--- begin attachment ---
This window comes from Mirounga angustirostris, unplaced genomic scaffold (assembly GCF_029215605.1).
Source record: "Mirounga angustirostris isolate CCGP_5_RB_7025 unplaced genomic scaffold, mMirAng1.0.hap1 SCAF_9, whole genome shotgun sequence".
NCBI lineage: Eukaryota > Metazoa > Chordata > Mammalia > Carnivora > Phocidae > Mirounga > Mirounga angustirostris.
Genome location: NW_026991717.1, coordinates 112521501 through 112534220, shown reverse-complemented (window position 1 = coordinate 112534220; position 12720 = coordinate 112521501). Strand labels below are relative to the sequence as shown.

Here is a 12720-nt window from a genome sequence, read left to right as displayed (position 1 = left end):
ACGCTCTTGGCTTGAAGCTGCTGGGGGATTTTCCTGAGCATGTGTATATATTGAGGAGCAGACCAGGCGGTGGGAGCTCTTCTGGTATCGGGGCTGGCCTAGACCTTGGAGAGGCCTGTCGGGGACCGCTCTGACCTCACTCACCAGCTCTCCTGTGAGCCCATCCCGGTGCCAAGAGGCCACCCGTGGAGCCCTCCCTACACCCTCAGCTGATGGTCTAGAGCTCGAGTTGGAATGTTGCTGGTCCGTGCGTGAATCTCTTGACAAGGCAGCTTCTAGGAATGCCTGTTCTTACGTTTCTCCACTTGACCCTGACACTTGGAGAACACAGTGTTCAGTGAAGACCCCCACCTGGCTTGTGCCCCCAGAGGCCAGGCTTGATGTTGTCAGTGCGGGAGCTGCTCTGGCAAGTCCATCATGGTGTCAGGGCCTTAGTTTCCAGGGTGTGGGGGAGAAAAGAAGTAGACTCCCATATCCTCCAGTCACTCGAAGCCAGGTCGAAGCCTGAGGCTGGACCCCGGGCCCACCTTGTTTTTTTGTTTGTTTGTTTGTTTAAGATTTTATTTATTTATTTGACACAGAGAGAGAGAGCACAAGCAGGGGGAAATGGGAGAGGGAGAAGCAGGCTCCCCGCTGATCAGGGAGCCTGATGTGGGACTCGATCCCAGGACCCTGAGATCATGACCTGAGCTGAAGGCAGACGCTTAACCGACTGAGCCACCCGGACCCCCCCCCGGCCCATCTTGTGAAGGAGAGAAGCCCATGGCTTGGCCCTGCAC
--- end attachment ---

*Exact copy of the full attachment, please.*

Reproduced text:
This window comes from Mirounga angustirostris, unplaced genomic scaffold (assembly GCF_029215605.1).
Source record: "Mirounga angustirostris isolate CCGP_5_RB_7025 unplaced genomic scaffold, mMirAng1.0.hap1 SCAF_9, whole genome shotgun sequence".
NCBI lineage: Eukaryota > Metazoa > Chordata > Mammalia > Carnivora > Phocidae > Mirounga > Mirounga angustirostris.
Genome location: NW_026991717.1, coordinates 112521501 through 112534220, shown reverse-complemented (window position 1 = coordinate 112534220; position 12720 = coordinate 112521501). Strand labels below are relative to the sequence as shown.

Here is a 12720-nt window from a genome sequence, read left to right as displayed (position 1 = left end):
ACGCTCTTGGCTTGAAGCTGCTGGGGGATTTTCCTGAGCATGTGTATATATTGAGGAGCAGACCAGGCGGTGGGAGCTCTTCTGGTATCGGGGCTGGCCTAGACCTTGGAGAGGCCTGTCGGGGACCGCTCTGACCTCACTCACCAGCTCTCCTGTGAGCCCATCCCGGTGCCAAGAGGCCACCCGTGGAGCCCTCCCTACACCCTCAGCTGATGGTCTAGAGCTCGAGTTGGAATGTTGCTGGTCCGTGCGTGAATCTCTTGACAAGGCAGCTTCTAGGAATGCCTGTTCTTACGTTTCTCCACTTGACCCTGACACTTGGAGAACACAGTGTTCAGTGAAGACCCCCACCTGGCTTGTGCCCCCAGAGGCCAGGCTTGATGTTGTCAGTGCGGGAGCTGCTCTGGCAAGTCCATCATGGTGTCAGGGCCTTAGTTTCCAGGGTGTGGGGGAGAAAAGAAGTAGACTCCCATATCCTCCAGTCACTCGAAGCCAGGTCGAAGCCTGAGGCTGGACCCCGGGCCCACCTTGTTTTTTTGTTTGTTTGTTTGTTTAAGATTTTATTTATTTATTTGACACAGAGAGAGAGAGCACAAGCAGGGGGAAATGGGAGAGGGAGAAGCAGGCTCCCCGCTGATCAGGGAGCCTGATGTGGGACTCGATCCCAGGACCCTGAGATCATGACCTGAGCTGAAGGCAGACGCTTAACCGACTGAGCCACCCGGACCCCCCCCCGGCCCATCTTGTGAAGGAGAGAAGCCCATGGCTTGGCCCTGCAC